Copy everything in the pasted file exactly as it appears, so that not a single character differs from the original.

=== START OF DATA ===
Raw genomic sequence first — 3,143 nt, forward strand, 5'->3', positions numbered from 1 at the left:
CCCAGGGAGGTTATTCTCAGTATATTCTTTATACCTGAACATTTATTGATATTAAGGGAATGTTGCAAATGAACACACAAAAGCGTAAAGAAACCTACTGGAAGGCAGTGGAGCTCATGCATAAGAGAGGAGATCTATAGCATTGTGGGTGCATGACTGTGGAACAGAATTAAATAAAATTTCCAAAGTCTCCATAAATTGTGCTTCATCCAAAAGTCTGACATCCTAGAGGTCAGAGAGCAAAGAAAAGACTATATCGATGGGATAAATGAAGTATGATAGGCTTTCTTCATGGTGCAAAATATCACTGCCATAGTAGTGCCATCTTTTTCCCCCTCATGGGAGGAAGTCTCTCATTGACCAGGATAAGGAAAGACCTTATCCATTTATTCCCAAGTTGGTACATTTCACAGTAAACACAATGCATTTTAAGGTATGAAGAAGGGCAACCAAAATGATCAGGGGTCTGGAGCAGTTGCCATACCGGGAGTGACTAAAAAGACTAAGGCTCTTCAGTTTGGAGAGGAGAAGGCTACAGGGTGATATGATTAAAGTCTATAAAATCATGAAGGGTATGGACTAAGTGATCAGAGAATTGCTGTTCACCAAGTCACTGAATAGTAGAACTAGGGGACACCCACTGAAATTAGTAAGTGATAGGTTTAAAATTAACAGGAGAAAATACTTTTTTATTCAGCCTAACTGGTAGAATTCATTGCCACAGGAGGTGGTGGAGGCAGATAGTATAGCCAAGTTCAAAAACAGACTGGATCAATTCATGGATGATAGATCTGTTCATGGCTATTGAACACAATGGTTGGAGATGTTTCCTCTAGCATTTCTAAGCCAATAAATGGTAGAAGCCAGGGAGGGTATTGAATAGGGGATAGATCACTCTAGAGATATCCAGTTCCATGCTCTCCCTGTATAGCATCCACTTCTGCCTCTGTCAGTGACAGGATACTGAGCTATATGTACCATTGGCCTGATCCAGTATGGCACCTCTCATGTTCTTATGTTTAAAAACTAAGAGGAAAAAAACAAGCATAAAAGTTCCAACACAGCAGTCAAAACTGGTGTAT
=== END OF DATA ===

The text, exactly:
Raw genomic sequence first — 3,143 nt, forward strand, 5'->3', positions numbered from 1 at the left:
CCCAGGGAGGTTATTCTCAGTATATTCTTTATACCTGAACATTTATTGATATTAAGGGAATGTTGCAAATGAACACACAAAAGCGTAAAGAAACCTACTGGAAGGCAGTGGAGCTCATGCATAAGAGAGGAGATCTATAGCATTGTGGGTGCATGACTGTGGAACAGAATTAAATAAAATTTCCAAAGTCTCCATAAATTGTGCTTCATCCAAAAGTCTGACATCCTAGAGGTCAGAGAGCAAAGAAAAGACTATATCGATGGGATAAATGAAGTATGATAGGCTTTCTTCATGGTGCAAAATATCACTGCCATAGTAGTGCCATCTTTTTCCCCCTCATGGGAGGAAGTCTCTCATTGACCAGGATAAGGAAAGACCTTATCCATTTATTCCCAAGTTGGTACATTTCACAGTAAACACAATGCATTTTAAGGTATGAAGAAGGGCAACCAAAATGATCAGGGGTCTGGAGCAGTTGCCATACCGGGAGTGACTAAAAAGACTAAGGCTCTTCAGTTTGGAGAGGAGAAGGCTACAGGGTGATATGATTAAAGTCTATAAAATCATGAAGGGTATGGACTAAGTGATCAGAGAATTGCTGTTCACCAAGTCACTGAATAGTAGAACTAGGGGACACCCACTGAAATTAGTAAGTGATAGGTTTAAAATTAACAGGAGAAAATACTTTTTTATTCAGCCTAACTGGTAGAATTCATTGCCACAGGAGGTGGTGGAGGCAGATAGTATAGCCAAGTTCAAAAACAGACTGGATCAATTCATGGATGATAGATCTGTTCATGGCTATTGAACACAATGGTTGGAGATGTTTCCTCTAGCATTTCTAAGCCAATAAATGGTAGAAGCCAGGGAGGGTATTGAATAGGGGATAGATCACTCTAGAGATATCCAGTTCCATGCTCTCCCTGTATAGCATCCACTTCTGCCTCTGTCAGTGACAGGATACTGAGCTATATGTACCATTGGCCTGATCCAGTATGGCACCTCTCATGTTCTTATGTTTAAAAACTAAGAGGAAAAAAACAAGCATAAAAGTTCCAACACAGCAGTCAAAACTGGTGTAT